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Link to an image of this page  Link to an image of this page  [F5r p89]

ORGUEIL.

Marbre de Marbre,[1] & Image d’Image
Est Niobé: qui aux Dieux se parage.[2]
Vice de femme est Orgueil: Qui figure
Dureté de sens, comme la pierre dure.

La Royne Niobé de Thebes fut muée en pierre
dure pour son orgueil. Qui signifie que les communs
vices des femmes sont Orgueil, Tyrannie, impito-
yable durté, faulte de sens, comme une pierre.

Notes:

1.  According to the best-known story of her fate, Niobe was turned to stone. For the statue of Niobe by Praxiteles, see Ausonius, Epigrams, 63.2 and Anthologia Graeca, 16.130, a much translated epigram, which seems to have been in Alciato’s thoughts here.

2.  Niobe in her pride boasted that having 12 (or 14) children, she was superior to Lato with just two, i.e. Apollo and Diana. These gods in revenge slew all her children and in her grief Niobe hardened into a rock; see Ovid, Metamorphoses, 6.165ff. See further, Erasmus, Adagia, 2233, ‘Niobes mala’.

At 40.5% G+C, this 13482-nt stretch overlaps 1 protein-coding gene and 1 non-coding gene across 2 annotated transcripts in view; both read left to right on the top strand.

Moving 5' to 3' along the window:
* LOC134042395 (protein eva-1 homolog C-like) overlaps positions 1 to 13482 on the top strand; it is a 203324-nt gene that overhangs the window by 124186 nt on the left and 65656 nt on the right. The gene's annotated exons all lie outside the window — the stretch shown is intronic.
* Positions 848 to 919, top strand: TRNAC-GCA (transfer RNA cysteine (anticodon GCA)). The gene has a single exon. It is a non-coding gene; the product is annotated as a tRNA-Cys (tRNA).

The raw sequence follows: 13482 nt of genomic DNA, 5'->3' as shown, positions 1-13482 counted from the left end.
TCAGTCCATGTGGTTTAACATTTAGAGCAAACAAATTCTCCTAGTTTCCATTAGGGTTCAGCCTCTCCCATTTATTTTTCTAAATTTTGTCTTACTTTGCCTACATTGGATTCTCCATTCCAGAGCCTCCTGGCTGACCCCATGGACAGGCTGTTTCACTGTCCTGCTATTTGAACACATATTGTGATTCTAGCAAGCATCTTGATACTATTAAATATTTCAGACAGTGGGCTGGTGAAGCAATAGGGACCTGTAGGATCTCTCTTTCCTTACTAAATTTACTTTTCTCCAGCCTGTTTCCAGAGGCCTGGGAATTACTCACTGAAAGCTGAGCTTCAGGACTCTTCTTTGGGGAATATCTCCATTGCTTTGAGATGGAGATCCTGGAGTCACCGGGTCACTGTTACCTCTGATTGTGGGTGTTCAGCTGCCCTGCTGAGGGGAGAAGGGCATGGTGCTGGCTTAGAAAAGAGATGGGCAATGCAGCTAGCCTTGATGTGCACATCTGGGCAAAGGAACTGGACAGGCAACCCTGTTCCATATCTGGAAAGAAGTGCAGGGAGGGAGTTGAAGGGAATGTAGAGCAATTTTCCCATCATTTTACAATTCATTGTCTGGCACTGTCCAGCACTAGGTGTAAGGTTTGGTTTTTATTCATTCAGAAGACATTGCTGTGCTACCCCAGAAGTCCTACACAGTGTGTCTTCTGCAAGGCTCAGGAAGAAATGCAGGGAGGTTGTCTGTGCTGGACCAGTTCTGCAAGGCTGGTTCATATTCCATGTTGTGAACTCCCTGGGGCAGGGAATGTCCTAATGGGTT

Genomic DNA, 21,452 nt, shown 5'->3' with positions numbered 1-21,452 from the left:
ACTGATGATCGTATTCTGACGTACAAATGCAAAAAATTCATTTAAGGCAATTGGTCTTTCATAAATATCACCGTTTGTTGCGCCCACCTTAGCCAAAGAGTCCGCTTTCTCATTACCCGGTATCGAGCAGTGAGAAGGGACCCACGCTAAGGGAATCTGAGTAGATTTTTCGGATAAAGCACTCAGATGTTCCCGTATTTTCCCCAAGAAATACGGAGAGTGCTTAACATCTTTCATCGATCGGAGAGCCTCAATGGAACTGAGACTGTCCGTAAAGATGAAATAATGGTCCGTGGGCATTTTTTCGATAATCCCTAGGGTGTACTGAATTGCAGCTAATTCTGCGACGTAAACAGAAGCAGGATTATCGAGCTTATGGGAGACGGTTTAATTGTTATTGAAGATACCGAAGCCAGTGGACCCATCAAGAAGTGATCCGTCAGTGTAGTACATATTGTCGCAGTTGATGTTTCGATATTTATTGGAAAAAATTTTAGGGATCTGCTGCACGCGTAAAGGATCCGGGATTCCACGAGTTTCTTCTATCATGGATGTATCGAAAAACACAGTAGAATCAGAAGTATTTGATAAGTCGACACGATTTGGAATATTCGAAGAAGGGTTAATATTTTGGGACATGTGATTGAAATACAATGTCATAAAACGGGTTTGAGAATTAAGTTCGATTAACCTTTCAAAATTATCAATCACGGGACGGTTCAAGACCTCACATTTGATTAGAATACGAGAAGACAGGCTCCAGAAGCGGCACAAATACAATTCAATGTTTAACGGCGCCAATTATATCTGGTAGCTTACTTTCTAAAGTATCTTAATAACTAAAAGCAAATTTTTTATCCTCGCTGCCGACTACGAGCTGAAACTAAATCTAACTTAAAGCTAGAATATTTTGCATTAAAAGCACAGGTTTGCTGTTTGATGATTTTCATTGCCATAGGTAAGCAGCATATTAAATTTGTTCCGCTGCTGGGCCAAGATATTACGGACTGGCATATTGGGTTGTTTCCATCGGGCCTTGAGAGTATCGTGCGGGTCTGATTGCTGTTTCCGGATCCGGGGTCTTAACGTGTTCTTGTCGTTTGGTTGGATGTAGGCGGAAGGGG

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Link to an image of this page  Link to an image of this page  [F6r p91]

Amour de soymesme .

Apostrophe.

Narcis: par trop te plaire en ta beaulté
Mué en fleur, sans sens tu has esté.[1]
Cuyder de soy est, & fut la ruine
De maints savans, Qui laissans la doctrine
Des anciens: aultre voye ont choisie,
Pour n’enseigner rien que leur phantaisie.

Trop cuyder de soy faict laisser le
mieulx des aultres, à la grand per-
te, & confusion de l’oultrecuyde.

Notes:

1.  For the story of Narcissus, see Ovid, Metamorphoses, 3.344ff. On the flower, see Pliny, Natural History, 21.75.128: ‘there are two kinds of narcissus... The leafy one ... makes the head thick and is called narcissus from narce (numbness), not from the boy in the story.’ (cf. narcotic).


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